The Middle man in Milwaukee

With Giannis questionable, Khris Middleton will need to handle business with NBA Finals set to begin

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Everybody loves Khris.
Everybody loves Khris.
Illustration: Getty Images

We talk about him more nowadays, and rightfully so, his resume demands it.

Khris Middleton, like many other NBA stars, has his share of inconsistent playoff performances. In fairness, it’s awfully difficult to remain consistent at the absolute height of the sport. Still, with Giannis Antetokoumnpo previously doubtful and now questionable with a knee injury, and with the possibility of him never being 100 percent during this NBA Finals series, if and when he does return, all eyes — once again — are on the other All-Star out in Milwaukee.

Though he hasn’t always been terribly efficient in these Finals — which, again, is hard to sustain in the postseason, generally speaking — Middleton’s undoubtedly been effective, otherwise the Bucks wouldn’t have gotten this far. The multiple-time All-Star swingman is averaging 23.4 points, 8.0 rebounds, and 5.1 assists per game through his 17 playoff starts. He’s currently shooting 43.4 percent from the field, and 33.8 percent from three, which are lower than his 48/41 splits in these same categories. Though, he’s still getting to the foul line close to five times per game, which is where he’s shooting 88.6 percent.


In the Eastern Conference finals, where the Bucks defeated the Atlanta Hawks 4-2, Middleton wasn’t exactly his best self in three of the first four showings. Save for a 38-point, 11-rebound, and seven-assist Game 3 explosion, Middleton had been toiling around 15 points per game on 34/9 splits from the field and from three. Yes, nine percent, 2-for-23. But in the final two games, both of which were without Antetokounmpo, the All-Star version of Middleton was back.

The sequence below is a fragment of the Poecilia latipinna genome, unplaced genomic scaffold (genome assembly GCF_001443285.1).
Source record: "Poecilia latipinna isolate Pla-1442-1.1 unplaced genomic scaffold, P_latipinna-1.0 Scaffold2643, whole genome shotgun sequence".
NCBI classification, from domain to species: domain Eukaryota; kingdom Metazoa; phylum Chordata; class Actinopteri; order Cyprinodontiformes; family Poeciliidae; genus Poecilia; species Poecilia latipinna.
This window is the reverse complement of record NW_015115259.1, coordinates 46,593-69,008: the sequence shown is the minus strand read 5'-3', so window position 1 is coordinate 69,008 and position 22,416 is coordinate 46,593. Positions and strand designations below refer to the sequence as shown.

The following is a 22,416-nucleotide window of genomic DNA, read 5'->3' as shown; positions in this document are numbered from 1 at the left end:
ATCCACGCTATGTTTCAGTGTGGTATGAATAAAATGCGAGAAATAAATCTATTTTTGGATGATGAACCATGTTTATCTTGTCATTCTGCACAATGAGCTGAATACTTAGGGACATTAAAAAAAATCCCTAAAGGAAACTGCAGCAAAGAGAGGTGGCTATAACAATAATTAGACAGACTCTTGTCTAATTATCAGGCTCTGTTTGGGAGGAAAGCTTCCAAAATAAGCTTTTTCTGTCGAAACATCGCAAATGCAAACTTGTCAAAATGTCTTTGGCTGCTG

In Game 5 on July 1, Middleton recorded 26 points, 13 rebounds, and eight assists on 10-for-20 shooting, including an improved (from the, again, nine percent) 2-for-6 from three, while also hitting 4-for-5 on free throws. And in the closeout Game 6, Middleton paced the offense with 32 points and seven assists. There, he shot 10-for-22 from the floor, 4-for-8 from three, and 8-for-8 on free throws.

Middleton’s capabilities may even mirror that of another dude who will be playing right across from them in these NBA Finals, and with him on Team USA. If Giannis is going to be out for an extended period, or even just Game 1, Middleton playing Devin Booker to a draw probably won’t be enough, perhaps unless Brook Lopez and Bobby Portis can combine for over 50 points again. Then again, Jrue Holiday had 25 points and 13 assists that game, too.

Many of the Finals discussions are surrounding Chris Paul’s first championship ring being within his reach, the possible emergence of Booker into superstardom, and the health of Antetokounmpo. Middleton is someone else we should be looking to to answer some questions in this series. One way or another, he’ll have to.